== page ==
re: MplsM ary
<Frankly, this post raises more concerns than addresses the questions we've been asking.>
Indeed it does.
Personally, I'm not happy about this at all. I've waited a few weeks to see how it plays out and I've been largely unimpressed. My regional board hasn't been sacked yet but I can tell the barbarian hoards are fast approaching the gates.
re: MplsM ary
We're hoping to be inviting towards new posters, and locking their thread immediately after posting would not be the best introduction to the site. If we have real concerns about the motives of a poster, we'd sooner remove the thread and work with them to explain how best to approach Chowhound. We've done this on a few occasions, but hope that more threads can be improved over time without taking them down first.
The link format was not born for the purpose of advertising, but to give a clear indicator that the poster wants to discuss an off-site article or post. As we mentioned above, we know we'll always see discussions around link posts, but we hope more bloggers embrace the discussion and photo story post types to create something original on Chowhound.
re: The Chowhound Team
Why would I bother flagging posts any more as spam or other one time indesirables? I know you don't care and that the new policie invite commercial posting without any other participation.
I don't have a stake in CH any more, the only reasons I once preferred it to any other site specifically were its no flames, no spam policies.
Since those are clearly no longer priorities, I'm not wasting any energy investing effort or concern.
I have to agree with MplsM ary. More questions instead of answers. How can it be so obvious to all the CH'ers that someone is just using the site to spam, but the threads stay up? Some of the individual posts I mentioned in my thread have been doing it for months - not participating, responding, or forwarding the conversation - just posting their ads and leaving. They may come back to say "Thanks!" or "No, I don't work for XXX company, I just love my XXX so much I post links to the website here once a week!" I know I sound sarcastic, but some of these are so blatant... It's just frustrating. Some I've tried to engage politely (Kakemann ring a bell?) and that turned into a total goat rope. Some I've asked (politely) if they work for the company, and they just (I assume) lie and say no. Well I don't believe that poster actually has 9 different models of XXX appliance that they keep posting and linking about. The kickstarters, well - I don't see many come back once they've put their ad up.
Another good point has been made that the "real" advertisers - the ones that pay the bills - may leave as soon as they realize they can just have an intern spam the site for free instead of buying ad space. I don't see it working out in the long run.
One "blogger" posts every blog he/she writes, and never participates in any other conversation. And the creeeepy guy who wanted people to contact him outside the site so he could sell stuff? Craigslist murderer, I'm almost positive. Yes, I'm exaggerating. I have a blog myself, and I'd love to post about it here every time I update to get a few cheap clicks, but I don't, because I like this site and don't want to bug people with my nonsense. That's not why I'm here.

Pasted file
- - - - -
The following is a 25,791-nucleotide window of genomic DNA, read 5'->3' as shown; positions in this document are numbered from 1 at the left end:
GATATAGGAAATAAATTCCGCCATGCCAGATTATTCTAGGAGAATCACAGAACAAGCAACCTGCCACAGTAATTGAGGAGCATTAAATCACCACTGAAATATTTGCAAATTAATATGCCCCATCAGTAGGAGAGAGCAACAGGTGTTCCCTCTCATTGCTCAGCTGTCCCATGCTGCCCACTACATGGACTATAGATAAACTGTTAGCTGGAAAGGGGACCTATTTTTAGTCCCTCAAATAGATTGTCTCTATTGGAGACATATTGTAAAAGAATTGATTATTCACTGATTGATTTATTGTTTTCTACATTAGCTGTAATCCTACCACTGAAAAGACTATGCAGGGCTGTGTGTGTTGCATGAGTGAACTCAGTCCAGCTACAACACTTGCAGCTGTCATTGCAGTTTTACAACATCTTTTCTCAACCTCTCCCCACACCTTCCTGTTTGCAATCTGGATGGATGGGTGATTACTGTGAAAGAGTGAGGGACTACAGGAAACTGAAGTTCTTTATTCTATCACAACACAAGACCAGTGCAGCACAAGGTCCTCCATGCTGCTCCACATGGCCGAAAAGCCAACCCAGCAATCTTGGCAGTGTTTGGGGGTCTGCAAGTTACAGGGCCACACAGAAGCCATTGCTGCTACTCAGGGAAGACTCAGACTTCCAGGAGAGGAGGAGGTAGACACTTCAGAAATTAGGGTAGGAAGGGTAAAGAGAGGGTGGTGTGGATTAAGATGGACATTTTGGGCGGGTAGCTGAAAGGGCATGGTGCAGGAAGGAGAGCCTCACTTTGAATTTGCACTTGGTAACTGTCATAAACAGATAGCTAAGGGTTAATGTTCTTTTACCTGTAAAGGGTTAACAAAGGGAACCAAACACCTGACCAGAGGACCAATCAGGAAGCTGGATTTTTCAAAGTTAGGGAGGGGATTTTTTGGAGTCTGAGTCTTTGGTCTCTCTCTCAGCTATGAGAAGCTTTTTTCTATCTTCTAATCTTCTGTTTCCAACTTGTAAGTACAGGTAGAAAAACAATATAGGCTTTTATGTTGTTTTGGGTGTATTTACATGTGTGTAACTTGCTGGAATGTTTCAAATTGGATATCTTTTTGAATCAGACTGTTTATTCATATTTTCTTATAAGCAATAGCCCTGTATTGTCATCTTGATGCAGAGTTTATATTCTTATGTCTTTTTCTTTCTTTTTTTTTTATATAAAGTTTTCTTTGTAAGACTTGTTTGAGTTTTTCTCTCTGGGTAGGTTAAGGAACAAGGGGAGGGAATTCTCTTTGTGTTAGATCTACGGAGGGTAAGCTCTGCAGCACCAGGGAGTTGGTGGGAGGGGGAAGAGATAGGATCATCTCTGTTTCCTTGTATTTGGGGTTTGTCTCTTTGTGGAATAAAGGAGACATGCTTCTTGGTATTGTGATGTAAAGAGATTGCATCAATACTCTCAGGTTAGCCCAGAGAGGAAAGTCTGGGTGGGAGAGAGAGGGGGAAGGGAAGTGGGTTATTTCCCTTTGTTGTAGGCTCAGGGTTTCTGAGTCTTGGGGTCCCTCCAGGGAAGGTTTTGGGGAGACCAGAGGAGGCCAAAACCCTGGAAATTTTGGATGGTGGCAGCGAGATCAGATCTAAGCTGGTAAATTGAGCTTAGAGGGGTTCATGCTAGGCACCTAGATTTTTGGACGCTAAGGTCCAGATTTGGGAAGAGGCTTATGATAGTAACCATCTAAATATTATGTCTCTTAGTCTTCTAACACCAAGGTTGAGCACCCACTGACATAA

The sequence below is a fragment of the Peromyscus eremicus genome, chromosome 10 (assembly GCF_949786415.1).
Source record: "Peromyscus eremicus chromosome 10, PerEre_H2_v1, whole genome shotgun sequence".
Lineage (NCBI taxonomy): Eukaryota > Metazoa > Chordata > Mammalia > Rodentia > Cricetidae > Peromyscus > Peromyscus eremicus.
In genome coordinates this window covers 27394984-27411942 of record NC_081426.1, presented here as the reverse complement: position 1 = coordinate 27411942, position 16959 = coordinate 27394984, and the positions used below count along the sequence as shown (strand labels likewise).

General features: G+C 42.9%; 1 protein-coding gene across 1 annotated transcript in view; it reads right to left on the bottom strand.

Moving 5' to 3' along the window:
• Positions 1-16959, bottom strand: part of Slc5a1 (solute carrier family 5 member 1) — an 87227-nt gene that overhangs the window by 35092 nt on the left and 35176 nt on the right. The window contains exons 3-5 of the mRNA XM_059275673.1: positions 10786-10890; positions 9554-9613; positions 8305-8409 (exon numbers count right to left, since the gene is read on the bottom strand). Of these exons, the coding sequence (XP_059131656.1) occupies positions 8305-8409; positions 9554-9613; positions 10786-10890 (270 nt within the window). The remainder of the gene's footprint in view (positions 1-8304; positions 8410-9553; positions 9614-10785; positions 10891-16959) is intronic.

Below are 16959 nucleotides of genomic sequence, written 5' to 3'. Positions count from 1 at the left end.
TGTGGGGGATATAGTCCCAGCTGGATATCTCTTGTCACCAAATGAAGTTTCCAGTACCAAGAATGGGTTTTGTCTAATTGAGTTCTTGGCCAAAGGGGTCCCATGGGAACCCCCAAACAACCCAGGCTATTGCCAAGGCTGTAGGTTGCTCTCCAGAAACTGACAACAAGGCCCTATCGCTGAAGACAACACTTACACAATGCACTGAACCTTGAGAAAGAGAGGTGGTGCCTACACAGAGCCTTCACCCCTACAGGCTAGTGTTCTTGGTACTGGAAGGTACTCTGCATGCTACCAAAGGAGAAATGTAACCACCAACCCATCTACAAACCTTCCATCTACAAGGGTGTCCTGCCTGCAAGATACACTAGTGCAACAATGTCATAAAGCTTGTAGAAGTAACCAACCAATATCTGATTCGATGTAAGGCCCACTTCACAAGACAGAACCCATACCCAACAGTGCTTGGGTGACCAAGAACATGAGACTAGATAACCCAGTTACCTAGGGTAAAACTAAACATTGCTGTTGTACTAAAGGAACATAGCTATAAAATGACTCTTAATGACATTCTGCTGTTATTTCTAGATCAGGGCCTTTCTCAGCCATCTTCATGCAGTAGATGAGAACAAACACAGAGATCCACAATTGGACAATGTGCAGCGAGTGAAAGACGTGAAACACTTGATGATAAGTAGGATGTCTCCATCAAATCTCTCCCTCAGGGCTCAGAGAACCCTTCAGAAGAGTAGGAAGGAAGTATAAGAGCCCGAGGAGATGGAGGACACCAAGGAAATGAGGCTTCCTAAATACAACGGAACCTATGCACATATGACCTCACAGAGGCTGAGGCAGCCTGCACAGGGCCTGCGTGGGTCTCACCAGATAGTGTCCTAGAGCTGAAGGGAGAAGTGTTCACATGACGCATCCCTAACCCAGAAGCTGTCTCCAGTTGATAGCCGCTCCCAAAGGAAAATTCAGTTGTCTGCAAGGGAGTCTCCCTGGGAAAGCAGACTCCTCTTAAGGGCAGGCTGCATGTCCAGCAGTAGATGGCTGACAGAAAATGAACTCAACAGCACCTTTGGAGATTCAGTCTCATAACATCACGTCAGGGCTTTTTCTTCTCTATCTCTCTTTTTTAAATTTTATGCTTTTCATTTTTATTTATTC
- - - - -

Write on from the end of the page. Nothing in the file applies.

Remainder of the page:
But the point remains - Chowhound has made a huge change that is hugely unpopular. Regulars are confused and upset and feel that our input and objections are being ignored. I'm glad to hear that you're contacting these spammers, but I'm not seeing any changes from the ones I've been watching. If someone comes here to spam, they're unlikely to become valuable members - they'll just drop their ads whenever they think nobody's watching. Just my two cents, FWIW.
Edit: I see that XXX appliance lover, who claimed to not work for the company, has had ALL of their posts removed. Even the one where he/she joined another random thread just to bring up XXX appliance. Hooray! Thanks, mods. You've restored my faith just a little.
I especially love how many of these wonderful new additions to our community fully embrace features like "photo story" so they can really promote whatever they're promoting full-on with LARGE PHOTOGRAPHS, truly like a multi-page fold-out ad in a magazine. Oh, yeah, except for free.
Sorry to be blunt but, please get someone new to write for The Chowhound Team. The posts that are supposed to be informative seem like they've been written by a CEO's PR flack. Cheerfully telling us "All is well because we say so," without addressing specific concerns is doing real harm here.
While I'm here...
"...we’d ask all posters to give these folks some time to get used to this way of engaging, and a chance to participate at their own pace." Their pace seems to be linking to their blog and nothing else.
Regarding ads, actual ads, posted as discussions or as a reply to a discussion, some have been taken down (the illegal tuna guy, the German restaurant in NJ, the lobster roll shill), yet others (links follow), are left up. This is very uneven moderation. Are we to believe that CH is working with these posters to help them engage with us?
Squid ink pasta http://chowhound.chow.com/topics/987158
Catering Kickstarter http://chowhound.chow.com/topics/987157